Federal Circuit Finds Method of Treatment Claims Patentable Under Bilski

Federal Circuit Finds Method of Treatment Claims Patentable Under Bilski



On September 16, 2009, the Federal Circuit held that patent claims for a method of calibrating the proper dosage of drugs used to treat autoimmune diseases were directed to patentable subject matter because they passed the "transformation" test established in In re Bilski, 545 F.3d 943 (Fed. Cir. 2008), and did not "wholly preempt use of correlations between metabolites and efficacy or toxicity." Prometheus Labs, Inc. v. Mayo Collaborative Servs. The district court had granted summary judgment that the claims were invalid under Section 101. In doing so, the district court relied heavily on Justice Breyer's dissent from dismissal of certiorari in Laboratory Corp. of America Holdings v. Metabolite Labs, Inc. 548 U.S. 124 (2006), in which Justice Breyer said that a claim to a method for detecting a deficiency of cobalamin or folate was "invalid no matter how narrowly one reasonable interprets th[e] doctrine [that laws of nature, natural phenomena, and abstract ideas are not patentable]." Laboratory Corp., 548 U.S. at 136.

The Federal Circuit decision mentioned Justice Breyer's dissent only in a footnote, saying that the "dissent is not controlling law and also involved different claims from the ones at issue here."

Most of the Prometheus patent claims required three steps: administering a drug to a subject (i.e., a human being), determining the levels of the drug's metabolites in the subject, and a "wherein clause" requiring comparison of the measured metabolite levels to pre-determined metabolite levels to see whether more or less of the drug should be administered in the future. Some of the claims omitted the "administering" step.

In finding that the claims were directed to patentable subject matter, the Court agreed that the final "wherein" clauses are "mental steps and thus are not patent-eligible per se," but said that the mental step by itself did not detract from the patentability of the claimed method.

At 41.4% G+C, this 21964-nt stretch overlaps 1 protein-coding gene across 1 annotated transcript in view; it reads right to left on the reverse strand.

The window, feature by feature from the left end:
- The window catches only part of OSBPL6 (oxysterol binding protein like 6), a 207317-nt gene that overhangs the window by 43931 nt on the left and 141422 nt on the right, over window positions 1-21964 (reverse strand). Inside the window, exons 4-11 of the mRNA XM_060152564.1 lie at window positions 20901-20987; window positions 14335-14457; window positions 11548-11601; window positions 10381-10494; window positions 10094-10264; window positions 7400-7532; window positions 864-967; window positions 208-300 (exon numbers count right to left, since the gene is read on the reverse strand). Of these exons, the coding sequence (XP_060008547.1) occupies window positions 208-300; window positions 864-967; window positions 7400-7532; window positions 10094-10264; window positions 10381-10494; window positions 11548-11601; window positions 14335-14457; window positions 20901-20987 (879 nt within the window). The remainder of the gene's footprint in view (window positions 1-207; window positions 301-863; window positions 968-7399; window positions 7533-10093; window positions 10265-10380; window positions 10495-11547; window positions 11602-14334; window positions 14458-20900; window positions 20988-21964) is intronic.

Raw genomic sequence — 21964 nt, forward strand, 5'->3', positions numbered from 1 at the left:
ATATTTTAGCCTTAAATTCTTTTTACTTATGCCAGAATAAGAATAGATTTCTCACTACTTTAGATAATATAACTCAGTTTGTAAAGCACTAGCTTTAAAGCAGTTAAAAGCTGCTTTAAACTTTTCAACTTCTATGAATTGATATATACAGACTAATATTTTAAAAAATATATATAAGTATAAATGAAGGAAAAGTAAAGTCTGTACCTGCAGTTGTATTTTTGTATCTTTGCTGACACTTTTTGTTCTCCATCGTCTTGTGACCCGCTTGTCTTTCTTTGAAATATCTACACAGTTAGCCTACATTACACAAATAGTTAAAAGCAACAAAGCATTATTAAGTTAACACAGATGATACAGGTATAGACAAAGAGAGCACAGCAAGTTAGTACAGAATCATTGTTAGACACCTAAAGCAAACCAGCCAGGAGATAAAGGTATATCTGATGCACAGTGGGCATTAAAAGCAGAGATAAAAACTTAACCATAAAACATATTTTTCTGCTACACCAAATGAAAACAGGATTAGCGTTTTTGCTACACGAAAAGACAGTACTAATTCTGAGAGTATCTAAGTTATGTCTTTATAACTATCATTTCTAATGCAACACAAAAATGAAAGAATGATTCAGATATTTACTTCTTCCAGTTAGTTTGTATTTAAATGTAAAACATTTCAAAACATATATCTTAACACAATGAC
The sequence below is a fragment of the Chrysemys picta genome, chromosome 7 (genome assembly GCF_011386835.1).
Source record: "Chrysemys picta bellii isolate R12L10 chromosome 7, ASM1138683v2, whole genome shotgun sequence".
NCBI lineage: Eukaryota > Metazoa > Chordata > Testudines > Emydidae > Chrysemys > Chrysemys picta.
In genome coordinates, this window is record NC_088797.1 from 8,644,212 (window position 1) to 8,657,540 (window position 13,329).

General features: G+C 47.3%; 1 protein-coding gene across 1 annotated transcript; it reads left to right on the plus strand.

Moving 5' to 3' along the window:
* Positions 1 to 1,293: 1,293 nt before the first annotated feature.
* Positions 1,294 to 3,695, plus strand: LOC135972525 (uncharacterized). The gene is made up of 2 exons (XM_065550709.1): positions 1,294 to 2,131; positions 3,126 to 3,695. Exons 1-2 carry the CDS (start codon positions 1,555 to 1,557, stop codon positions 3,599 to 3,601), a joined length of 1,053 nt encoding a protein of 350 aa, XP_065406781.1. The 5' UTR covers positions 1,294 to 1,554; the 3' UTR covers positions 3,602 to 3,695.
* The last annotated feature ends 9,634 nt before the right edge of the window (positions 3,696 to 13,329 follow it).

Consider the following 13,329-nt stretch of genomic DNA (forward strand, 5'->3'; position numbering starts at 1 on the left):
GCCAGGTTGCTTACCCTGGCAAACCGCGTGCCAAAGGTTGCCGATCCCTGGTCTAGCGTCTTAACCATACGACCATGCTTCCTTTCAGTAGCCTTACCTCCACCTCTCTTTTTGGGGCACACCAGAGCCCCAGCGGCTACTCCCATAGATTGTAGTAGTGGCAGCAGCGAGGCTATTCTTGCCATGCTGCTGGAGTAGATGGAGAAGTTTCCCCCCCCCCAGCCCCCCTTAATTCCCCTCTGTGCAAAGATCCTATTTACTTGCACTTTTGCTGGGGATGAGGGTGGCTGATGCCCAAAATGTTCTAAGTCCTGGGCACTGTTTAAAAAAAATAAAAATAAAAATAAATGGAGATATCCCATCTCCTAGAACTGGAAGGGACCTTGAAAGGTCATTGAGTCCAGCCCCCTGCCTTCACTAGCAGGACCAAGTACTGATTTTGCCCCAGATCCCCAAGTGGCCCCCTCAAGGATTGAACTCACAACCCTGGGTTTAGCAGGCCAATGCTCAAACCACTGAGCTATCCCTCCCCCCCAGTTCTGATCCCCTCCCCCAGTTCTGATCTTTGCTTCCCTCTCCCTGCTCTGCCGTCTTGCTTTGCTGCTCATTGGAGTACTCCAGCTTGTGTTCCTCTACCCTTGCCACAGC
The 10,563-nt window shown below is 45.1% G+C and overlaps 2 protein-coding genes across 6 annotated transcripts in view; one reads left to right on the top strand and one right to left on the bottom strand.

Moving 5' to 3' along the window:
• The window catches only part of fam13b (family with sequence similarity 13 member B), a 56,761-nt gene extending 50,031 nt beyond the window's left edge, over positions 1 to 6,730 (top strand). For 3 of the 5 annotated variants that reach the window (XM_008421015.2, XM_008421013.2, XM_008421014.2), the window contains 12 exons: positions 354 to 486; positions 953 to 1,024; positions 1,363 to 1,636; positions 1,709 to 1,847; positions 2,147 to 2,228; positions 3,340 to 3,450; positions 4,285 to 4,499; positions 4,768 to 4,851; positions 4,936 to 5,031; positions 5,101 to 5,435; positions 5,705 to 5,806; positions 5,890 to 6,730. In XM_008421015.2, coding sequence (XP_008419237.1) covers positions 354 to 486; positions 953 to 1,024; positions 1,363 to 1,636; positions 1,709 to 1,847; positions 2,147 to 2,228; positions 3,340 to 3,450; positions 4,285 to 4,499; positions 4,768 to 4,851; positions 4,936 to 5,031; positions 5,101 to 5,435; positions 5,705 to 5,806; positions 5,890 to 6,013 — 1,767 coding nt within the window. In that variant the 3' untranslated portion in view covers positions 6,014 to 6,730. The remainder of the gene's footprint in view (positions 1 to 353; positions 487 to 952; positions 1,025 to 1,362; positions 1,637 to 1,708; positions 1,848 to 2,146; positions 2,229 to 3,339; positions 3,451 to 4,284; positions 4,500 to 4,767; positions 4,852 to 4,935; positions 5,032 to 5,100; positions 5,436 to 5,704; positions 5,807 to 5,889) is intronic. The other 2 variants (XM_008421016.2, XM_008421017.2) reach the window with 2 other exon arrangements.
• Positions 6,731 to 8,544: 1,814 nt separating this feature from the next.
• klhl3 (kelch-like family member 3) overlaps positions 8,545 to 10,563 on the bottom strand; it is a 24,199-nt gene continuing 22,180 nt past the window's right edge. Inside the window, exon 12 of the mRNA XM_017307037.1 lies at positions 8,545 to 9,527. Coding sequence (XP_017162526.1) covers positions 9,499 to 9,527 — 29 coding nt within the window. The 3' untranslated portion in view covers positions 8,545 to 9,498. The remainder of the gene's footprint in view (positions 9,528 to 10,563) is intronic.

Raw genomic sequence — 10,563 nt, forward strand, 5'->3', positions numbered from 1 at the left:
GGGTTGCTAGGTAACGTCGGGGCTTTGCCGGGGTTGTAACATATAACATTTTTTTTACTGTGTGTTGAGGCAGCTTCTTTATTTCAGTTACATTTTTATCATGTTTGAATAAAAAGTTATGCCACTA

As for the first two steps, the Court said that the "administering" step necessarily caused the subject's body to undergo a transformation ("In fact, the transformation that occurs ... is the entire purpose of administering these drugs"), and that the "determining" step "necessarily involves a transformation, for these levels cannot be determined by mere inspection. Some form of manipulation, such as the high pressure liquid chromatography method specified in several of the dependent claims ... is necessary to extract the metabolites from a bodily sample and determine their concentration."

The Court rejected Mayo's assertion that these two steps were mere "data gathering," and concluded that "because the claims meet the machine-or-transformation test, they do not preempt a fundamental principle."

The decision in Prometheus may alleviate concerns that some have had about the potential effects of Justice Breyer's dissent in Metabolite and the Federal Circuit decision in Bilski. However, a number of questions remain unanswered.

The Federal Circuit opinion did not discuss how the differences between the Prometheus patent claims and those in Metabolite were important. Neither did it mention Classen Immunotherapies, Inc. v. Biogen IDEC, 304 Fed. Appx. 866 (Fed. Cir. 2008), in which a different panel considered claims directed to methods of determining whether an immunization schedule affects the incidence of a chronic immune-mediated disorder by comparing a treatment group to a control group, and concluded that the claims were invalid under Section 101, because they "are neither 'tied to a particular machine or apparatus' nor do they 'transform[ ] a particular article into a different state or thing.'" Classen at 866 (quoting Bilski, 545 F.3d at 954).

Also, Prometheus was explicit that "this appeal does not raise any issues about lack of novelty, obviousness, or overbreadth." Accordingly, there was no apparent consideration of the potential effect of the Supreme Court's statement, in Parker v. Flook, 437 U.S. 584 (1978), that "[w]hether the algorithm was in fact known or unknown at the time of the claimed invention, as one of the 'basic tools of scientific and technological work,' ... it is treated as though it were a familiar part of the prior art ..." Flook, 437 U.S. at 591-592.

Finally, although the Federal Circuit found that both the "administering" and "determining" steps were in fact "transformative," there was no discussion of the circumstances under which the transformation should be explicitly recited in the claims.